Sept. 3, 2016
By: Vincent Briedis, Virginia Athletics Media Relations
Growing up in a rough and rugged neighborhood in Decatur, Ga., Cavalier senior offensive tackle Eric Smith had to evade the pressures of drugs perpetuated through gang violence.
The temptation can be easy to fall into, but Smith was lucky. His grandfather and biggest role model, Ronnie Austin, along with his mother, Laronda Austin, and his father, Eric Smith, Sr., in different ways gave Smith the motivation and perspective he needed to succeed in academics and athletics as a youth.
Now, Smith wants to return the favor mentoring children, especially the youth in the Charlottesville area that are susceptible to not realizing their potential.
“My favorite part is working with at-risk kids,” said Smith when reflecting on his community involvement. “Simply because that is where I come from back home in Georgia. I have seen a lot of kids who end up going down that wrong path simply because they did not have anyone to look up to. Working with the kids here in Charlottesville, who are either at risk of drugs, violence or gangs is something that I relate to because I come from it.”
Smith finds a passion working with elementary school age children. “They have the opportunity to have a positive future from the onset,” he said. “Kids at that age are very impressionable and are just trying to find guidance. That is why I love working with that age group.”
In conjunction with the Albemarle County Sheriff’s Office, Smith and the Virginia football program welcomed at-risk youth to the football complex this past summer. It was an experience that Smith found joy with on many levels.
“This whole UVA football environment, this facility, they are excited to be here,” said Smith. “You do not see the `at-risk’ label, you see just another child who is inspired to do something great. I try not to come at them with an adult perspective, but rather someone that they can relate to and feel like an equal to.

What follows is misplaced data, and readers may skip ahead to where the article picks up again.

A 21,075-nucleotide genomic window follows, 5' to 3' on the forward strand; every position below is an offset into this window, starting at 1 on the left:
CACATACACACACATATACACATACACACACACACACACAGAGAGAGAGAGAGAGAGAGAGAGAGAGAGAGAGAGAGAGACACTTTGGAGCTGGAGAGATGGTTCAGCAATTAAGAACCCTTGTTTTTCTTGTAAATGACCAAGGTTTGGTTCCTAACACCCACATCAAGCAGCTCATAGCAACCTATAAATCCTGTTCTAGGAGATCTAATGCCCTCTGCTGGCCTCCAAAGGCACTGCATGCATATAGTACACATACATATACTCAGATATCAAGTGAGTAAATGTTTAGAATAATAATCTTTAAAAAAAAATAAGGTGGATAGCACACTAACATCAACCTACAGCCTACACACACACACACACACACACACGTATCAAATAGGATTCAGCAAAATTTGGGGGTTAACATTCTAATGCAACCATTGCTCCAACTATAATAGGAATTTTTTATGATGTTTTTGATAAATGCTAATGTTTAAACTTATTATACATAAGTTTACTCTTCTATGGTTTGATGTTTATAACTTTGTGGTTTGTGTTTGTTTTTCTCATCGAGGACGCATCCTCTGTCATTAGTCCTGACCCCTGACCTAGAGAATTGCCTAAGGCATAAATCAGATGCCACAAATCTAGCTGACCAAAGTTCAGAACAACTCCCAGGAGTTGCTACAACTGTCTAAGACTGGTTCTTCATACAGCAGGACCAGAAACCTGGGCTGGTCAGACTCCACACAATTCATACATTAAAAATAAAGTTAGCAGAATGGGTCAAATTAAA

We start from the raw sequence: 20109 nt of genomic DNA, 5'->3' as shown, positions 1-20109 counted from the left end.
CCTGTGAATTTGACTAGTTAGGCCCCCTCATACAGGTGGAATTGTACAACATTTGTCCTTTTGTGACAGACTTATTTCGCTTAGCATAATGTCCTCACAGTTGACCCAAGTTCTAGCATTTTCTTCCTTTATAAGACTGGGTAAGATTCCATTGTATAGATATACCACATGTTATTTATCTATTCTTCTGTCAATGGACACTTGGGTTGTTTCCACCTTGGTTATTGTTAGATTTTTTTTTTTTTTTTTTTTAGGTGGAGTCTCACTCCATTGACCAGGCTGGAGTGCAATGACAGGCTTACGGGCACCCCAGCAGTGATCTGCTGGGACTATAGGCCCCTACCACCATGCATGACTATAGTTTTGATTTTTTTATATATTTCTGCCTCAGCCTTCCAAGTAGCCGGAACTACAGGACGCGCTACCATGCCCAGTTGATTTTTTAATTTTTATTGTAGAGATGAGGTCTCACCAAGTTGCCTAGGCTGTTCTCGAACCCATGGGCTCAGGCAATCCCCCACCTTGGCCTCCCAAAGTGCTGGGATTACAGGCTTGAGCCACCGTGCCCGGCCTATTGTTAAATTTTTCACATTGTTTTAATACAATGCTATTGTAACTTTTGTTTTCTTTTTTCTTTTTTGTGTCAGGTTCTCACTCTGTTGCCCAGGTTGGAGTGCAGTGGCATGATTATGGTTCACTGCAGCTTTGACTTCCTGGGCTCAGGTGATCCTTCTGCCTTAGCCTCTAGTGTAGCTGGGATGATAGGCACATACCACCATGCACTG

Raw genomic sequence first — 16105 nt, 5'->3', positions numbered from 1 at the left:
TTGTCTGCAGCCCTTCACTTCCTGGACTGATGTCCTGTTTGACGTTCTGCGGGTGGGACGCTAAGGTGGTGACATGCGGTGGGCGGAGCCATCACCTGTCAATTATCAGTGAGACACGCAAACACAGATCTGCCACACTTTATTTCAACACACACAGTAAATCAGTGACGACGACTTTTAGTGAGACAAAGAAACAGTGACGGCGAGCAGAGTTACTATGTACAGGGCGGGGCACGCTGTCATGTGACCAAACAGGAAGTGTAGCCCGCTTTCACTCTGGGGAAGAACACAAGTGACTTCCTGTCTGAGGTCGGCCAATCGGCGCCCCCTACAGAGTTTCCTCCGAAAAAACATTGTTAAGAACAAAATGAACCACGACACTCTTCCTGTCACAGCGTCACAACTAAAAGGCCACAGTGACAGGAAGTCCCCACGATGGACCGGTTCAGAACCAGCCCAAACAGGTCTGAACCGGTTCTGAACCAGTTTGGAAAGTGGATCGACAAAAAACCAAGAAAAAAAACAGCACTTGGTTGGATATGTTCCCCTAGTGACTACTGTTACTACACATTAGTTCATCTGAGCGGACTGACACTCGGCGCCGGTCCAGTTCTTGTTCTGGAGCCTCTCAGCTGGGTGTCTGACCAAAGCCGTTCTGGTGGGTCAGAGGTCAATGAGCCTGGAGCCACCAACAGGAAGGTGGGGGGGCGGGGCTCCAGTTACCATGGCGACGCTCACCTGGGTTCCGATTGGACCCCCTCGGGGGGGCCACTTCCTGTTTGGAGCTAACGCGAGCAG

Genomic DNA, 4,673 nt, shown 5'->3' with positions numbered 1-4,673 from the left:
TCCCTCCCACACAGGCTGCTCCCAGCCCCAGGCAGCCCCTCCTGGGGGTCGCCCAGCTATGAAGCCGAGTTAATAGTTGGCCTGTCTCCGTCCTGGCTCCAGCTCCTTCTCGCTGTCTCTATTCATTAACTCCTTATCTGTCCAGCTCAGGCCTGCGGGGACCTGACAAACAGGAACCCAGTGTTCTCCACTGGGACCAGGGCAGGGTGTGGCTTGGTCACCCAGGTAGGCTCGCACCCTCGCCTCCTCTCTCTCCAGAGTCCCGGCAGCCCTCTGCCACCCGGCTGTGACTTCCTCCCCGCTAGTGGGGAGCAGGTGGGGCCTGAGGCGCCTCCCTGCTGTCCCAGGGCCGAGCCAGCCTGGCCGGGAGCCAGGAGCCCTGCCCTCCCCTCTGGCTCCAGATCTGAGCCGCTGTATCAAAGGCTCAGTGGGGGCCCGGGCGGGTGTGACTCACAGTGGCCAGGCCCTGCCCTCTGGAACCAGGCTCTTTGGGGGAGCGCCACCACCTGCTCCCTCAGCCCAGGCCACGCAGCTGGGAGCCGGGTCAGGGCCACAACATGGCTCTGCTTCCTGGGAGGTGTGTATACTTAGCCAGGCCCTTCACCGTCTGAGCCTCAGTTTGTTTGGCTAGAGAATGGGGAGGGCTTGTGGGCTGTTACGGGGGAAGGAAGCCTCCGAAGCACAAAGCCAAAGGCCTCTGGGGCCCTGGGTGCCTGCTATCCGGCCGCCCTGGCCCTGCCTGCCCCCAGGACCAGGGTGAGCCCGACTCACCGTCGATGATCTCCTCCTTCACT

“If they can feel like they are equal to somebody who goes here, to a place like UVA, who has the position that I have on the team and within this University, that inspires them that they can do anything, that they can continue to do well in school, that they can find positive surroundings to embed themselves in and do whatever they want to do in the future. That is how I approach my opportunities with these kids.”
Smith’s time at Virginia has cultivated his passion for serving. He cites teammate Matt Johns as his biggest inspiration in Charlottesville regarding community service.
“Seeing what Matt does with Caleb Gibson, a five-year old who is in remission from cancer after being treated for a year at UVA Children’s Hospital, is inspiring,” Smith said. “He reaches out to him on a daily basis, not receive notoriety, but to help Caleb feel like he can relate to somebody who is a superstar in his eyes. That kind of stuff inspires me on a daily basis.
“My motto is to help somebody smile every day, that is just the kind of guy that I am. I am always looking to make someone smile on their worst days and on their best days, I am just a positive guy to be around.”
Except on Saturday’s when he is on the football gridiron.
A starter for 32 straight games, Smith has been a pillar of durability and strength on the offensive line for the Cavaliers since the fifth game of his freshman season (2013) when he was inserted into the starting lineup for the first time. Smith is coming off a season were he blocked for one of the most dynamic running backs in the Atlantic Coast Conference in Taquan Mizzell, who narrowly missed becoming the first FBS player since 2006 to accumulate 700 receiving and 700 rushing yards in the same season.
The Richmond game marks the last season opener for Smith, a sentiment that won’t be lost on the senior when he takes the field to kickoff the Bronco Mendenhall era at Virginia.
“I want a great start to this season,” Smith said. “There is a change to the culture here, and I feel if I am one of the ones who leads the way early, I will be one of the ones who will be able to finish. I get goose bumps thinking about what is going on here. I am just glad that I have the opportunity to experience this before it really takes off. If I can help change the culture now with my last season, and inspire the younger guys who are going to continue this culture, I am appreciative of that.”
Whether it is in the locker room at the McCue Center, or out in the Charlottesville community, one flash of his gregarious smile and everyone can see that Smith aims to inspire those he comes into contact with.
He approaches his days with a mission of protection. On the field he protects his offensive teammates so they can rack up statistics and off the field he aims to protect the local youth so they don’t.